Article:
|Nickname||The Natural State|
|Governor||Sarah Huckabee Sanders, R|
|Senator||Tom Cotton, R |
|Senator||John Boozman, R |
(202) 224 4843
|Ratification of Constitution/or statehood||June 15, 1836 (25th)|
|Motto: Regnat Populus (The People Rule)|
Arkansas became the twenty-fifth state of the Union on June 15, 1836. The capital of Arkansas is Little Rock.
The state Constitution of Arkansas, like all of the other 50 states, acknowledges God or our Creator or the Sovereign Ruler of the Universe. It says:
- We, the People of the State of Arkansas, grateful to Almighty God for the privilege of choosing our own form of government; for our civil and religious liberty; and desiring to perpetuate its blessings, and secure the same to our selves and posterity; do ordain and establish this Constitution.
In 2019, Arkansas became the fifth state to enact a law to automatically make abortion illegal if Roe v. Wade is reversed.
While Arkansas was originally a slave state, they did not secede from the Union until May 6, 1861 after Abraham Lincoln called on troops to respond to the Confederate attack on Fort Sumter.
Arkansas would again make headlines after the Supreme Court case Brown v. Topeka Board of Education in 1957. Then Governor Orval Faubus sent the Arkansas National Guard to prevent African Americans from entering Little Rock's Central High School. President Eisenhower sent troops to help escort the students into the school.
Politics of Arkansas
Arkansas typically votes Republican in presidential elections; George W. Bush won the state 51%-46% in 2000, 54%-45% in 2004 and John McCain 59%-39% in 2008.
Senator Blanche Lincoln, a Democrat who was handley defeated for reelection in 2010, lost favor with the voters, according to polls. Lincoln won the approval of only 36% for the job she did as senator, with 44% disapproving, according to an Aug. 21-24 survey. Her support fell 13 points since March. The poll showed Lincoln running even or even slightly trailing, when matched up against three potential Republican challengers—even though none of them were known statewide. She was dragged down by Obama's falling popularity, as only 30% of Arkansans supported Obama on health care.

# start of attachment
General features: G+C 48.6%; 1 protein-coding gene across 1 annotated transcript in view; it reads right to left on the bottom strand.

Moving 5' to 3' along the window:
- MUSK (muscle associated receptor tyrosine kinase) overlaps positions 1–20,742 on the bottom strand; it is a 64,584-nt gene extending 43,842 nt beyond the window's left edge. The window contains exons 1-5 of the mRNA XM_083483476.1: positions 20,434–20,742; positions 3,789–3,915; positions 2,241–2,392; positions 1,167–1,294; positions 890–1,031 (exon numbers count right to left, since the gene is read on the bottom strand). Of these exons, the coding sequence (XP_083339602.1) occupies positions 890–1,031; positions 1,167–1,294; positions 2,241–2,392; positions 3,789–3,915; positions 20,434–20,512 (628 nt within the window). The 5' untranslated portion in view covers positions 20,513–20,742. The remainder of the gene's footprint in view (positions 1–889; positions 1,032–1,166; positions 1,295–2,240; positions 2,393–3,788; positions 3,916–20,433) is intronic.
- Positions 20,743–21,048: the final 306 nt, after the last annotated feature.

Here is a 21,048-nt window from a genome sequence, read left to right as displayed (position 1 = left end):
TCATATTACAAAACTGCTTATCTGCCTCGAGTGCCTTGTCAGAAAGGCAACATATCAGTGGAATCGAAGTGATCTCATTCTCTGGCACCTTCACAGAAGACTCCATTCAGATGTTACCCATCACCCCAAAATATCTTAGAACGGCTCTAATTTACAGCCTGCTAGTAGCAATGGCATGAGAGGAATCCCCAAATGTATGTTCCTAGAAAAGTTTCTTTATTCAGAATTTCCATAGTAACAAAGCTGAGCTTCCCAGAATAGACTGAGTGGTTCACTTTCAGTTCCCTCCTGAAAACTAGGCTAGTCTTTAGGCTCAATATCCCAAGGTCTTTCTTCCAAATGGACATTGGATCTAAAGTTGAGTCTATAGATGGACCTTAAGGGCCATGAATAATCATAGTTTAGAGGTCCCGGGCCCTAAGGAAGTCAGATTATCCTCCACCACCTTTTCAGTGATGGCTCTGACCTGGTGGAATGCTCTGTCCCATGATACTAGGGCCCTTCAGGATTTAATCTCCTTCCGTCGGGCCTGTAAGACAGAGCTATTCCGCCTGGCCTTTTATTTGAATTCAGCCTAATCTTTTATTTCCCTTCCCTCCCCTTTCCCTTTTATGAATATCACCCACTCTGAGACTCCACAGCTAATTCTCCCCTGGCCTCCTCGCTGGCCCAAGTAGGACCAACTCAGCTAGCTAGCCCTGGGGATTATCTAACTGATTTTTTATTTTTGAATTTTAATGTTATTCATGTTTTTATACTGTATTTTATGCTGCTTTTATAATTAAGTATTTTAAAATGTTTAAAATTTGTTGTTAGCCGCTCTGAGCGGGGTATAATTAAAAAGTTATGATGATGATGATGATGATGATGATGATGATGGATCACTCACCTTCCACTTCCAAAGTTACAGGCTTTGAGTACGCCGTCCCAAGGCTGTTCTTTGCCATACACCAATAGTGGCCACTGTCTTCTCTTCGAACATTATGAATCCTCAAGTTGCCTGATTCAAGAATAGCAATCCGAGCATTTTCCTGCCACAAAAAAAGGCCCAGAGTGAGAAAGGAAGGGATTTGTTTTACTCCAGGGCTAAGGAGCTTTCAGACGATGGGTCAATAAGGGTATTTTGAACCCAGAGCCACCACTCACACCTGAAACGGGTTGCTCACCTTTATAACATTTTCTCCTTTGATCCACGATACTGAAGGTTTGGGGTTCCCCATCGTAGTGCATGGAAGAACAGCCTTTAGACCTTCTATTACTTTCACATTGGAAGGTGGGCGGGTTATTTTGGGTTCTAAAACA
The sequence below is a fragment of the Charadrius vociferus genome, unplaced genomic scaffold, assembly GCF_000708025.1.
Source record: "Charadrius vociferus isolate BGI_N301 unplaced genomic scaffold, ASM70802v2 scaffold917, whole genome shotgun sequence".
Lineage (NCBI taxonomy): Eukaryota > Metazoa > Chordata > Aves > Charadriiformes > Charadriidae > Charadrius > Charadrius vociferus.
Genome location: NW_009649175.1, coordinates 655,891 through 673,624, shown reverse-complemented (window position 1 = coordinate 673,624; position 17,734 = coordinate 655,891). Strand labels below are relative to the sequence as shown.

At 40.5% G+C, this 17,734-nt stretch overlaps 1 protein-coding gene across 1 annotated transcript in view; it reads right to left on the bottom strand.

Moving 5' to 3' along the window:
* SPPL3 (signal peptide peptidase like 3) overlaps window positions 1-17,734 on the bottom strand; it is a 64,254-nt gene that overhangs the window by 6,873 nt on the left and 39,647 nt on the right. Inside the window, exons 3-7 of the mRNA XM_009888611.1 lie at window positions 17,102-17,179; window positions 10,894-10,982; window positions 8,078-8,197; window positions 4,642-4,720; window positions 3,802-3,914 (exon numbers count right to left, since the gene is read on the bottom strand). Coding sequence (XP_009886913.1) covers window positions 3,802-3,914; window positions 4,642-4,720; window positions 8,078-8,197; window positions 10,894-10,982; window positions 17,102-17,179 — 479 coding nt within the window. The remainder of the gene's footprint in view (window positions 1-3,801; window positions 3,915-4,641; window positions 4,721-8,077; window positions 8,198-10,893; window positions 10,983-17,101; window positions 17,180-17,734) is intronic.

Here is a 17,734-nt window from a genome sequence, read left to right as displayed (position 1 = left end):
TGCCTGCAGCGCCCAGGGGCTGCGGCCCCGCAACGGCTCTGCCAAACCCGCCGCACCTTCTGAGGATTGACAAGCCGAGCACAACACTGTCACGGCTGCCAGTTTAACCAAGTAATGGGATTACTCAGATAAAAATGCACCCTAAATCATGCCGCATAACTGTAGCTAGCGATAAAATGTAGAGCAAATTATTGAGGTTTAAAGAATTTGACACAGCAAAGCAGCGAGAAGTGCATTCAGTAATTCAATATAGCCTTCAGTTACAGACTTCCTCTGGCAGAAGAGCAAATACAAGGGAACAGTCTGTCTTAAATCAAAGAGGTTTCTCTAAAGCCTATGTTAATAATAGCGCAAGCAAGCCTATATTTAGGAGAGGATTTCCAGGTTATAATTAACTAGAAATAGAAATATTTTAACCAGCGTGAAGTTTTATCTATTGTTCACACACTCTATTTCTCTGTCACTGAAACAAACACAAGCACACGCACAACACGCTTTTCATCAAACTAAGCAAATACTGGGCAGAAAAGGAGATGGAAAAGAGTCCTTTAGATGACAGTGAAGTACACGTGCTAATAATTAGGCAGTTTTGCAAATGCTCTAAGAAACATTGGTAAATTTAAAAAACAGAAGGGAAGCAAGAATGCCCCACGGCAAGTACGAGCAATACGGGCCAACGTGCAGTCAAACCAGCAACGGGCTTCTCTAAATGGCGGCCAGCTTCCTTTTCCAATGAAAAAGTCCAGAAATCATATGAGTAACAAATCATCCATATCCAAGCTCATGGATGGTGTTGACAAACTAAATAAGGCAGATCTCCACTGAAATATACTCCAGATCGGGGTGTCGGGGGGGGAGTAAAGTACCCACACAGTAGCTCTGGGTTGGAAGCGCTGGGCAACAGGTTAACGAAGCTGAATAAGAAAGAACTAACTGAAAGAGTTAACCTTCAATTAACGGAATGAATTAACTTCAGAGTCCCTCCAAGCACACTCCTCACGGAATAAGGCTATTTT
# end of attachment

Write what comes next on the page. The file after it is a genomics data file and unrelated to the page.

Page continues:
Although Democrats outnumber Republicans in the state 37% to 29%, the 33% who are independent are quite conservative—more so than independents in any other state.
Arkansas has historically been a Democrat-controlled state, a part of "The Solid South". However, starting in 2010, there was a massive shift towards the Republican Party. After the 2014 election, Arkansas was completely controlled by the Republican Party, with every statewide office, large majorities in the legislature, both U.S. Senate seats, and all four U.S. House seats for the first time in 141 years.
Arkansas is home to the major retailers Tyson Foods, Wal-Mart and J.B. Hunt.
Former President Bill Clinton and his wife Sen. Hillary Clinton are from Arkansas (although Hillary did not grow up in the state). Bill was the 50th governor of the state prior to his run for presidency in 1992. Two time Republican presidential candidate Mike Huckabee is also a former two-term governor of Arkansas; his daughter Sarah won election as Governor in 2022, making her the first female Governor and first child of a former Governor to hold the office.
- Senator John Boozman (R)
- Senator Tom Cotton (R)
- Rep. Rick Crawford [R, AR–1]
- Rep. French Hill [R, AR–2]
- Rep. Steve Womack [R, AR–3]
- Rep. Bruce Westerman [R, AR–4]
- Governor Sarah Huckabee Sanders (R)
- Lt. Governor Tim Griffin (R)
- Attorney General Leslie Rutledge (R)
- Secretary of State Mark Martin (R)
- State Auditor Andrea Lea (R)
- State Treasurer Dennis Milligan (R)
- Land Commissioner John Thurston (R)
List of Governors
|#||Name||Assumed office||Left office||Party||Lt. Governor||Major events in term||Oversaw which historical period|
|1||James Sevier Conway||September 13, 1836||November 4, 1840||Democrat||American Slavery|
|2||Archibald Yell||November 4, 1840||April 29, 1844||Democrat||Resigned office; won seat in United States House of Representatives||Slavery|